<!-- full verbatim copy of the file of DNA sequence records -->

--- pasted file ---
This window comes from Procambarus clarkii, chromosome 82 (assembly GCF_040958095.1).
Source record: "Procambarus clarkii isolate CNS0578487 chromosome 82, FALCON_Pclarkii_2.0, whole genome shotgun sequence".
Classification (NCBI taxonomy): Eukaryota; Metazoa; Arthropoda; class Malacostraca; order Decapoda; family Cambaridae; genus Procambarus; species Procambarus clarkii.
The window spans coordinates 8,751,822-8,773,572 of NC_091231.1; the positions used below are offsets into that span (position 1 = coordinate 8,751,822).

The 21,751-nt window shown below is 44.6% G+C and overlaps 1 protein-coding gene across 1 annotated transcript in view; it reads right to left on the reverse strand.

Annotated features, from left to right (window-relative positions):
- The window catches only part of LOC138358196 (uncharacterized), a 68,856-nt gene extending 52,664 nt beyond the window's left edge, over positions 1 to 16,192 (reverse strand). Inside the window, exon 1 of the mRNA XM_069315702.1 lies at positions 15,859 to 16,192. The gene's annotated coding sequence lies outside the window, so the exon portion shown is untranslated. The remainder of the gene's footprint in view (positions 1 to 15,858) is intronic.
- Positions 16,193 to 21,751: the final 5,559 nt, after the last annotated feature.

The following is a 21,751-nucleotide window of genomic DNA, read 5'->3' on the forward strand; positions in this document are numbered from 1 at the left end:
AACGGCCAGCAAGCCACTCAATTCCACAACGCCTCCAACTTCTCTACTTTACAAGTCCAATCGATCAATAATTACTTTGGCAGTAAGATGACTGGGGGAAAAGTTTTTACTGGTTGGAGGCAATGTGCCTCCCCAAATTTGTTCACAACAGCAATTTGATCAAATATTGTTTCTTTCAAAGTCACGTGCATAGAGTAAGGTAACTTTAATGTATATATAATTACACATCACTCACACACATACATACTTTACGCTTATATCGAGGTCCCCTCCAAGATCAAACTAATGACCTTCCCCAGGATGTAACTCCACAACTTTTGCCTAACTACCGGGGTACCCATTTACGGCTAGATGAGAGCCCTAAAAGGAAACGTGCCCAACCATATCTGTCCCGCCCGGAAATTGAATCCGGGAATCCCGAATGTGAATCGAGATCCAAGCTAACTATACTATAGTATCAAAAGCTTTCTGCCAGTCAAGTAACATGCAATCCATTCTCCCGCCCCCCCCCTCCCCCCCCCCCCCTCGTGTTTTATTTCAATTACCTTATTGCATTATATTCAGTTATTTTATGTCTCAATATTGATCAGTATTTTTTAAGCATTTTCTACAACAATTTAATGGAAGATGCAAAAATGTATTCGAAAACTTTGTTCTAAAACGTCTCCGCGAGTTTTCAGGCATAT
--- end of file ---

This window comes from Procambarus clarkii, chromosome 82 (assembly GCF_040958095.1).
Source record: "Procambarus clarkii isolate CNS0578487 chromosome 82, FALCON_Pclarkii_2.0, whole genome shotgun sequence".
Classification (NCBI taxonomy): Eukaryota; Metazoa; Arthropoda; class Malacostraca; order Decapoda; family Cambaridae; genus Procambarus; species Procambarus clarkii.
The window spans coordinates 8,751,822-8,773,572 of NC_091231.1; the positions used below are offsets into that span (position 1 = coordinate 8,751,822).

The 21,751-nt window shown below is 44.6% G+C and overlaps 1 protein-coding gene across 1 annotated transcript in view; it reads right to left on the reverse strand.

Annotated features, from left to right (window-relative positions):
- The window catches only part of LOC138358196 (uncharacterized), a 68,856-nt gene extending 52,664 nt beyond the window's left edge, over positions 1 to 16,192 (reverse strand). Inside the window, exon 1 of the mRNA XM_069315702.1 lies at positions 15,859 to 16,192. The gene's annotated coding sequence lies outside the window, so the exon portion shown is untranslated. The remainder of the gene's footprint in view (positions 1 to 15,858) is intronic.
- Positions 16,193 to 21,751: the final 5,559 nt, after the last annotated feature.

The following is a 21,751-nucleotide window of genomic DNA, read 5'->3' on the forward strand; positions in this document are numbered from 1 at the left end:
AACGGCCAGCAAGCCACTCAATTCCACAACGCCTCCAACTTCTCTACTTTACAAGTCCAATCGATCAATAATTACTTTGGCAGTAAGATGACTGGGGGAAAAGTTTTTACTGGTTGGAGGCAATGTGCCTCCCCAAATTTGTTCACAACAGCAATTTGATCAAATATTGTTTCTTTCAAAGTCACGTGCATAGAGTAAGGTAACTTTAATGTATATATAATTACACATCACTCACACACATACATACTTTACGCTTATATCGAGGTCCCCTCCAAGATCAAACTAATGACCTTCCCCAGGATGTAACTCCACAACTTTTGCCTAACTACCGGGGTACCCATTTACGGCTAGATGAGAGCCCTAAAAGGAAACGTGCCCAACCATATCTGTCCCGCCCGGAAATTGAATCCGGGAATCCCGAATGTGAATCGAGATCCAAGCTAACTATACTATAGTATCAAAAGCTTTCTGCCAGTCAAGTAACATGCAATCCATTCTCCCGCCCCCCCCCTCCCCCCCCCCCCCTCGTGTTTTATTTCAATTACCTTATTGCATTATATTCAGTTATTTTATGTCTCAATATTGATCAGTATTTTTTAAGCATTTTCTACAACAATTTAATGGAAGATGCAAAAATGTATTCGAAAACTTTGTTCTAAAACGTCTCCGCGAGTTTTCAGGCATAT